In this article we will discuss about the co-relation between biotechnology and agricultural biodiversity.
Gene transfer between cultivated and wild plants has always occurred within the limits of species if the two types of plants were in close proximity and flowered at the same time.
No new problems can be expected from transgenic plants except if the gene transferred from the GMO to the wild plant significantly increased the biological fitness of the recipient. This generally seems unlikely a priori and can, and should, be checked experimentally by risk assessment.
Some people feel there is a crucial difference between transfer of genes from conventionally bred plants to their wild relatives and transfer of man-made transgene constructs from a GM plant into a gene pool. Whether ecological risks may result from the introduction of a man- made gene construct into the gene pool of a species is a different question.
Farmers all over the world use a remarkable number of landraces and varieties of many different crops. These are usually closely adapted to the local climate and topography, and are also used to produce foods for different purposes.
To judge by what has happened on the US soybean market, this will not be the case. Although virtually all herbicide resistant soybeans derive from a single transformation event in Monsanto’s Roundup Ready soya, hundreds of different varieties have been derived from it by different seed companies using traditional breeding to develop soya varieties that suit different climatic and soil regions.
This shows that at least with this dominant transgenic crop biotechnology has not led to a loss of agricultural biodiversity. On the other hand, judging from the last 100 years in Europe, the diversity of varieties of farm animals and crops has, in fact, diminished considerably, but not because of any biological hazard emanating from some of the breeds, but because farmers need to produce economically.
Many old varieties of apples have disappeared, for example, because of the preference of food retailers and consumers. The rapid consolidation in the global seed market may be a concern in this respect and anti-trust legislation may be needed to prevent the dominance of oligopolies with limited competition between few producers.
It can be argued that only wealthy farmers will be able to afford transgenic seeds. However, the technology is well suited to small farmers, since it is packaged in a small seed grain, which can be reproduced locally. However, if the seeds are to reach small farmers, there need to be many seed outlets (public cooperatives or private companies) and adequate agricultural extension programmes.
Under what economic and political conditions will biotechnology benefit agricultural productivity and thereby help biodiversity? The original green revolution which improved wheat and rice production in Asia was initiated by research carried out in the public sector.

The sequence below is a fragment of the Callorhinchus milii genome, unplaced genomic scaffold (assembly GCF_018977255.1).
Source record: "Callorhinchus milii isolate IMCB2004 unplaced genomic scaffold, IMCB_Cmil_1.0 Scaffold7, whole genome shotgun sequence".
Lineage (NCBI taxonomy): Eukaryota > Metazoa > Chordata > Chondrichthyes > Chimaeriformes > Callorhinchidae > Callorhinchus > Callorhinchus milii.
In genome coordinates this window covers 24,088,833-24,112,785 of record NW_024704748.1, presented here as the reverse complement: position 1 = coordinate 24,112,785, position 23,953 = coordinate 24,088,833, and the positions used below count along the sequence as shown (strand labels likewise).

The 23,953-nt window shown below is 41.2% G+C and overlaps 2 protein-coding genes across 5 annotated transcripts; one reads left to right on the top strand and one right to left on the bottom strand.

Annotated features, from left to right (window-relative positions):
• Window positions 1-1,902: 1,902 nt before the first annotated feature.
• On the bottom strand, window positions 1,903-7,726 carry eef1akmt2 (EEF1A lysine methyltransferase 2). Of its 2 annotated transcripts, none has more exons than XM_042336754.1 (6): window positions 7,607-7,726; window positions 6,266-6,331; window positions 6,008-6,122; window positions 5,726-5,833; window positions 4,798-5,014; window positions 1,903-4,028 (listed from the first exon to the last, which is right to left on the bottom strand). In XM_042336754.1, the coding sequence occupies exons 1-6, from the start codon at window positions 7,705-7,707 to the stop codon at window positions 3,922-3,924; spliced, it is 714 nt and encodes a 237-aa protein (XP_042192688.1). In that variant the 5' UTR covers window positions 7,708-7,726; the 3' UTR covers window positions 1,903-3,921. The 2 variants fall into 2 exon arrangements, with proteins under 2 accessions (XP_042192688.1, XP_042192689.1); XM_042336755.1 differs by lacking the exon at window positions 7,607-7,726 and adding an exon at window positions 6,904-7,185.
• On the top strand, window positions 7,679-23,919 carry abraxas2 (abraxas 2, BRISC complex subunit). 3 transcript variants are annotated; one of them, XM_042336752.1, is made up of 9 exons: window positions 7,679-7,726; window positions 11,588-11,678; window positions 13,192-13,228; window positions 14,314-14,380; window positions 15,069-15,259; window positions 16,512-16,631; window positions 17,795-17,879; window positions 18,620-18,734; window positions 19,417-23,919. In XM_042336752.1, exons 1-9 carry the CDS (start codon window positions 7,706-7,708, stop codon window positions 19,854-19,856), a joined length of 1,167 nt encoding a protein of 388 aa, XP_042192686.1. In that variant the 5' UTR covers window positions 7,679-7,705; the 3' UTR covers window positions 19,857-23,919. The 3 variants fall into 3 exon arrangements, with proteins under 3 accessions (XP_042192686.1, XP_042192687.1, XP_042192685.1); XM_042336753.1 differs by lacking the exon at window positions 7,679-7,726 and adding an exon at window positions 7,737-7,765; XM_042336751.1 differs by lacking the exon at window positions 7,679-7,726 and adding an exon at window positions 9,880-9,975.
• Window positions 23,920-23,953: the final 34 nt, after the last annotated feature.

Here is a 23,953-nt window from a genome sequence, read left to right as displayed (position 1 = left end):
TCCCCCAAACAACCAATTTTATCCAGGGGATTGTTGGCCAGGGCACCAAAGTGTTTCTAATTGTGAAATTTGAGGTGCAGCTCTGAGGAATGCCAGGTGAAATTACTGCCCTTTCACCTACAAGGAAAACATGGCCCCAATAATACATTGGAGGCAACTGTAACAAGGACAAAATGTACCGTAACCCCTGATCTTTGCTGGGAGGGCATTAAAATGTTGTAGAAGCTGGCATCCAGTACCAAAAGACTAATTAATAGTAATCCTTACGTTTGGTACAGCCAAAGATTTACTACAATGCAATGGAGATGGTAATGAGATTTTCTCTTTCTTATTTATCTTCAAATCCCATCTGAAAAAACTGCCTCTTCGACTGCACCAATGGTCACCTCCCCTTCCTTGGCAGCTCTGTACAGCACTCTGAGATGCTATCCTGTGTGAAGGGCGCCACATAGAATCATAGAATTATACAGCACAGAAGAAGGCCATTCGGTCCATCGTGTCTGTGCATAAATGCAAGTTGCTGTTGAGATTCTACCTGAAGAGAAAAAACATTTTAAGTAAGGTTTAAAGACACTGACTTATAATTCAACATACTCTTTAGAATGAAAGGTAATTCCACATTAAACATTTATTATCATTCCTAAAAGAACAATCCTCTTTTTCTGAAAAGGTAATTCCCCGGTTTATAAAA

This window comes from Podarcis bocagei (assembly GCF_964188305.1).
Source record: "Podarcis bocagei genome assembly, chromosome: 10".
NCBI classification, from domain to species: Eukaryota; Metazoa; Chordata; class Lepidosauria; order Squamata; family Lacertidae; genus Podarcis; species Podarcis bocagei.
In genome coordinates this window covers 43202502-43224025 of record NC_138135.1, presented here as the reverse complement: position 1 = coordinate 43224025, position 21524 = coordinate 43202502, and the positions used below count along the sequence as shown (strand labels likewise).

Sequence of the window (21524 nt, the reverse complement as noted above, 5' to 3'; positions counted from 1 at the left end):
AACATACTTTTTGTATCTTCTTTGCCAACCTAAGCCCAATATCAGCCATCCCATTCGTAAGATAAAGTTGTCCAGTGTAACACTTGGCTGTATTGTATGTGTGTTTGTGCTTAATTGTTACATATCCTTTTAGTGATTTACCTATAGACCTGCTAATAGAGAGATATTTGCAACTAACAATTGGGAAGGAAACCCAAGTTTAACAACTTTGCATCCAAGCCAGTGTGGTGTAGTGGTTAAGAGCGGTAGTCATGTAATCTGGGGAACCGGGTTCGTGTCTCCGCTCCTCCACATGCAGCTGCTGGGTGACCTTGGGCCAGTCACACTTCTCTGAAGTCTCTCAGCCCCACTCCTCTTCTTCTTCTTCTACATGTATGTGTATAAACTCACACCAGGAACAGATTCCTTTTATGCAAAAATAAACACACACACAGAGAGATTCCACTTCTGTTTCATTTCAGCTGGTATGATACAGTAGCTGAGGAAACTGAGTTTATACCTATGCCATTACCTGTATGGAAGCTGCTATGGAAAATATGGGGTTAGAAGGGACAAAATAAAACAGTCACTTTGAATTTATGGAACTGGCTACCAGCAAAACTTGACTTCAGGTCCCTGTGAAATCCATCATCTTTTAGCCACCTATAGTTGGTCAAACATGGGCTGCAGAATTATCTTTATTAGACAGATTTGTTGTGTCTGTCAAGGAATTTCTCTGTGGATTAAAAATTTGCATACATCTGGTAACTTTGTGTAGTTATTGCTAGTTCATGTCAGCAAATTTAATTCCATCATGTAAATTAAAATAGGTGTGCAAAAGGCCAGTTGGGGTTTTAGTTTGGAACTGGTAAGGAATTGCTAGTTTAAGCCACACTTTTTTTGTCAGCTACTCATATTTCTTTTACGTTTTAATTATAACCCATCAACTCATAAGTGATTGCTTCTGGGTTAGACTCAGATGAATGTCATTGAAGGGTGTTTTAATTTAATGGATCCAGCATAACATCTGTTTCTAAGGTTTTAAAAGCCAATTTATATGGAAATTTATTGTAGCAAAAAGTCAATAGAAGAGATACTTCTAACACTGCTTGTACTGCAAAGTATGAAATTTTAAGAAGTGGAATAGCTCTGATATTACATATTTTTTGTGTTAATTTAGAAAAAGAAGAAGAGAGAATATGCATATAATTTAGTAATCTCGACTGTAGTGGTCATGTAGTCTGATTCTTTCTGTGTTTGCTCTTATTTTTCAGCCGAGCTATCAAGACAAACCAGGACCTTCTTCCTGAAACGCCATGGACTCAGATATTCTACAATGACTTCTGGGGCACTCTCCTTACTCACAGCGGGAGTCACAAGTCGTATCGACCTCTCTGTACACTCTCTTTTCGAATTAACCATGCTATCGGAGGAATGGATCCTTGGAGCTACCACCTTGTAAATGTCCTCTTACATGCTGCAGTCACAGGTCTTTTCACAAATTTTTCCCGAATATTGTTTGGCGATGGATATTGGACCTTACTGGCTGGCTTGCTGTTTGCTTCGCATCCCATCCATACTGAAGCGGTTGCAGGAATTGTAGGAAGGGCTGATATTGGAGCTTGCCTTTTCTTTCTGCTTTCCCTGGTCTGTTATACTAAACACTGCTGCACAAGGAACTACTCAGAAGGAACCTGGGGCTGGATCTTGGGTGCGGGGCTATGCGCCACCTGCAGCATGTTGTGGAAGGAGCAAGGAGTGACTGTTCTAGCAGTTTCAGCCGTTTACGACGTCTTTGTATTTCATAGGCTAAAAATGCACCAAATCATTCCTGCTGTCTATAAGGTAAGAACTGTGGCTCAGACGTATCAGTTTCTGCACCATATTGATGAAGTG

Today’s innovative research in biotechnology is mainly done by a few large companies with modest contributions from public sector and small companies. Companies strive for intellectual property rights (IPR) through patenting for return on their research investment. This is largely unavoidable with the present IPR systems.
Provisions need to be made so that the agricultural research institutions of LDCs obtain access to information as well as patented materials and procedures needed for regional farmers.
Unfortunately financial support to the agricultural research systems of LDCs has been substantially cut in the last ten years: this trend endangers world food security and needs to be reversed. A limited number of transfers of specific patents to LDCs have already occurred from companies such as Monsanto and Syngenta for producing virus-resistant sweet potatoes and Vitamin A enriched golden rice.
This approach; including the possibility of enforced licensing, is probably more practicable than changing the world’s patenting system which does, however, need to be adapted in order to deal with living organisms.
A new issue arising in the field of IPR is the attempt to protect traditional, indigenous knowledge through novel international legislation. Lack of food appears to be, and is largely, a problem of distribution; there is not sufficient food available to those who need it.
The poor simply do not have the money to buy enough. Since in LDCs most of the poor still live on the land, it is here that production has to be increased so that there is not only enough for survival but a surplus which can be sold to buy other goods and services.
Increasing local agricultural productivity is the most effective way to do this and should, according to many economists of the public sector including those of the UNDP, embrace modern biotechnology as an important component.